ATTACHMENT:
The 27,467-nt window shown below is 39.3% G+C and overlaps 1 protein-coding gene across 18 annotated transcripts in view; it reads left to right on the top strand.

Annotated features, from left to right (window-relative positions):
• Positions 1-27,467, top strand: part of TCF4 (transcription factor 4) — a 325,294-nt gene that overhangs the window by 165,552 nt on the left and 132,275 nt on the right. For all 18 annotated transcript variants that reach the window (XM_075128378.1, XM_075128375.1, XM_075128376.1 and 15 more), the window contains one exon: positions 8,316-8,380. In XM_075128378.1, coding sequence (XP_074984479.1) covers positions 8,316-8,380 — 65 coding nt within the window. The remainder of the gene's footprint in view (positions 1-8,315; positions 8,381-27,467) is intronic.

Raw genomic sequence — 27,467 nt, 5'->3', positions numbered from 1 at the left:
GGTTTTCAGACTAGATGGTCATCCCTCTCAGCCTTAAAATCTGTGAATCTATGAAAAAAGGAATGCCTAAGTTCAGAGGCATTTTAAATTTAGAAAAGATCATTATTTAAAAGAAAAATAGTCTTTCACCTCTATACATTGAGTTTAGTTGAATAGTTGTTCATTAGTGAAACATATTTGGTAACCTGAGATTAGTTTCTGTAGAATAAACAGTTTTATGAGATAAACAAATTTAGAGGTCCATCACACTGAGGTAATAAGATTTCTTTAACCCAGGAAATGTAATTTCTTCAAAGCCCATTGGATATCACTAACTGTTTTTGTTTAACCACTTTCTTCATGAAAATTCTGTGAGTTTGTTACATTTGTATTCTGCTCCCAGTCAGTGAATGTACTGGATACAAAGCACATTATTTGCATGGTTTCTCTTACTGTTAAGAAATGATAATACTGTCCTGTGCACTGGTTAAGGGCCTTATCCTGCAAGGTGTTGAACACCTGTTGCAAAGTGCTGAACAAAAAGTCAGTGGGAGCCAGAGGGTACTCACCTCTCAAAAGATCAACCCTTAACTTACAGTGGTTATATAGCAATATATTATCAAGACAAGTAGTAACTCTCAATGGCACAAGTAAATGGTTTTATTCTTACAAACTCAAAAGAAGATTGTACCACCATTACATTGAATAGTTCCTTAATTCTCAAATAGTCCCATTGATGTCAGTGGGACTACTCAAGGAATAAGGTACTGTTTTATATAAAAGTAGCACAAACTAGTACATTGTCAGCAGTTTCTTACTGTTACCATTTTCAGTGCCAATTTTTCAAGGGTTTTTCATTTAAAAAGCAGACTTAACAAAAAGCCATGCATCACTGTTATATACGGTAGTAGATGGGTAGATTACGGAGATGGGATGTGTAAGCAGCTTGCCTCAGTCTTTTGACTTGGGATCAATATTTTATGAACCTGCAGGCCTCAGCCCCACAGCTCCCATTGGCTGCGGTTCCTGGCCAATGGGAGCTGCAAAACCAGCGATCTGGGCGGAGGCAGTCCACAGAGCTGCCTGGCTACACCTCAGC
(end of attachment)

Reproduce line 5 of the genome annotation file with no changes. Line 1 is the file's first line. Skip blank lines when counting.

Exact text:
GGTTTTCAGACTAGATGGTCATCCCTCTCAGCCTTAAAATCTGTGAATCTATGAAAAAAGGAATGCCTAAGTTCAGAGGCATTTTAAATTTAGAAAAGATCATTATTTAAAAGAAAAATAGTCTTTCACCTCTATACATTGAGTTTAGTTGAATAGTTGTTCATTAGTGAAACATATTTGGTAACCTGAGATTAGTTTCTGTAGAATAAACAGTTTTATGAGATAAACAAATTTAGAGGTCCATCACACTGAGGTAATAAGATTTCTTTAACCCAGGAAATGTAATTTCTTCAAAGCCCATTGGATATCACTAACTGTTTTTGTTTAACCACTTTCTTCATGAAAATTCTGTGAGTTTGTTACATTTGTATTCTGCTCCCAGTCAGTGAATGTACTGGATACAAAGCACATTATTTGCATGGTTTCTCTTACTGTTAAGAAATGATAATACTGTCCTGTGCACTGGTTAAGGGCCTTATCCTGCAAGGTGTTGAACACCTGTTGCAAAGTGCTGAACAAAAAGTCAGTGGGAGCCAGAGGGTACTCACCTCTCAAAAGATCAACCCTTAACTTACAGTGGTTATATAGCAATATATTATCAAGACAAGTAGTAACTCTCAATGGCACAAGTAAATGGTTTTATTCTTACAAACTCAAAAGAAGATTGTACCACCATTACATTGAATAGTTCCTTAATTCTCAAATAGTCCCATTGATGTCAGTGGGACTACTCAAGGAATAAGGTACTGTTTTATATAAAAGTAGCACAAACTAGTACATTGTCAGCAGTTTCTTACTGTTACCATTTTCAGTGCCAATTTTTCAAGGGTTTTTCATTTAAAAAGCAGACTTAACAAAAAGCCATGCATCACTGTTATATACGGTAGTAGATGGGTAGATTACGGAGATGGGATGTGTAAGCAGCTTGCCTCAGTCTTTTGACTTGGGATCAATATTTTATGAACCTGCAGGCCTCAGCCCCACAGCTCCCATTGGCTGCGGTTCCTGGCCAATGGGAGCTGCAAAACCAGCGATCTGGGCGGAGGCAGTCCACAGAGCTGCCTGGCTACACCTCAGC